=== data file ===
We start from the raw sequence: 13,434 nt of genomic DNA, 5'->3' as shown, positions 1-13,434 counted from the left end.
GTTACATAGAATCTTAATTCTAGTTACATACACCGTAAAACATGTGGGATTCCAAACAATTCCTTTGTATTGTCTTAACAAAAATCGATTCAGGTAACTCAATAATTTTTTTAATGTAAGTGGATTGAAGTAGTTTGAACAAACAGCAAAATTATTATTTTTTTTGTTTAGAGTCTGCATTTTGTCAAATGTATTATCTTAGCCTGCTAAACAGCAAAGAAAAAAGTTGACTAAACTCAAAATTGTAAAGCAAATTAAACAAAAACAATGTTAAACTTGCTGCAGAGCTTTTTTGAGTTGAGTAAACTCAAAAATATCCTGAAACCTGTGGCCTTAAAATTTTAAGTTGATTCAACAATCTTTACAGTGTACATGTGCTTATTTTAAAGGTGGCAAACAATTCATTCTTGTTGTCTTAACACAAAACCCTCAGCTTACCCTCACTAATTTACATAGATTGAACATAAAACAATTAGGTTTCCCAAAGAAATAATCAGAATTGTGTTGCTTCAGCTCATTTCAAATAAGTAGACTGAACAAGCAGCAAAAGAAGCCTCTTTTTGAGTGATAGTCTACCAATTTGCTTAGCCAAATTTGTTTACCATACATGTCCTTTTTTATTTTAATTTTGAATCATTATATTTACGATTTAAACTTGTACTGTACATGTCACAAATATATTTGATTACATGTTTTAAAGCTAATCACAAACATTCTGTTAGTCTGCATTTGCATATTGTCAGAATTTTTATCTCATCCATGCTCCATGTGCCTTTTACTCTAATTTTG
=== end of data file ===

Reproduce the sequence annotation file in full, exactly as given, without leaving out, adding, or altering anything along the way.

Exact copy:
We start from the raw sequence: 13,434 nt of genomic DNA, 5'->3' as shown, positions 1-13,434 counted from the left end.
GTTACATAGAATCTTAATTCTAGTTACATACACCGTAAAACATGTGGGATTCCAAACAATTCCTTTGTATTGTCTTAACAAAAATCGATTCAGGTAACTCAATAATTTTTTTAATGTAAGTGGATTGAAGTAGTTTGAACAAACAGCAAAATTATTATTTTTTTTGTTTAGAGTCTGCATTTTGTCAAATGTATTATCTTAGCCTGCTAAACAGCAAAGAAAAAAGTTGACTAAACTCAAAATTGTAAAGCAAATTAAACAAAAACAATGTTAAACTTGCTGCAGAGCTTTTTTGAGTTGAGTAAACTCAAAAATATCCTGAAACCTGTGGCCTTAAAATTTTAAGTTGATTCAACAATCTTTACAGTGTACATGTGCTTATTTTAAAGGTGGCAAACAATTCATTCTTGTTGTCTTAACACAAAACCCTCAGCTTACCCTCACTAATTTACATAGATTGAACATAAAACAATTAGGTTTCCCAAAGAAATAATCAGAATTGTGTTGCTTCAGCTCATTTCAAATAAGTAGACTGAACAAGCAGCAAAAGAAGCCTCTTTTTGAGTGATAGTCTACCAATTTGCTTAGCCAAATTTGTTTACCATACATGTCCTTTTTTATTTTAATTTTGAATCATTATATTTACGATTTAAACTTGTACTGTACATGTCACAAATATATTTGATTACATGTTTTAAAGCTAATCACAAACATTCTGTTAGTCTGCATTTGCATATTGTCAGAATTTTTATCTCATCCATGCTCCATGTGCCTTTTACTCTAATTTTG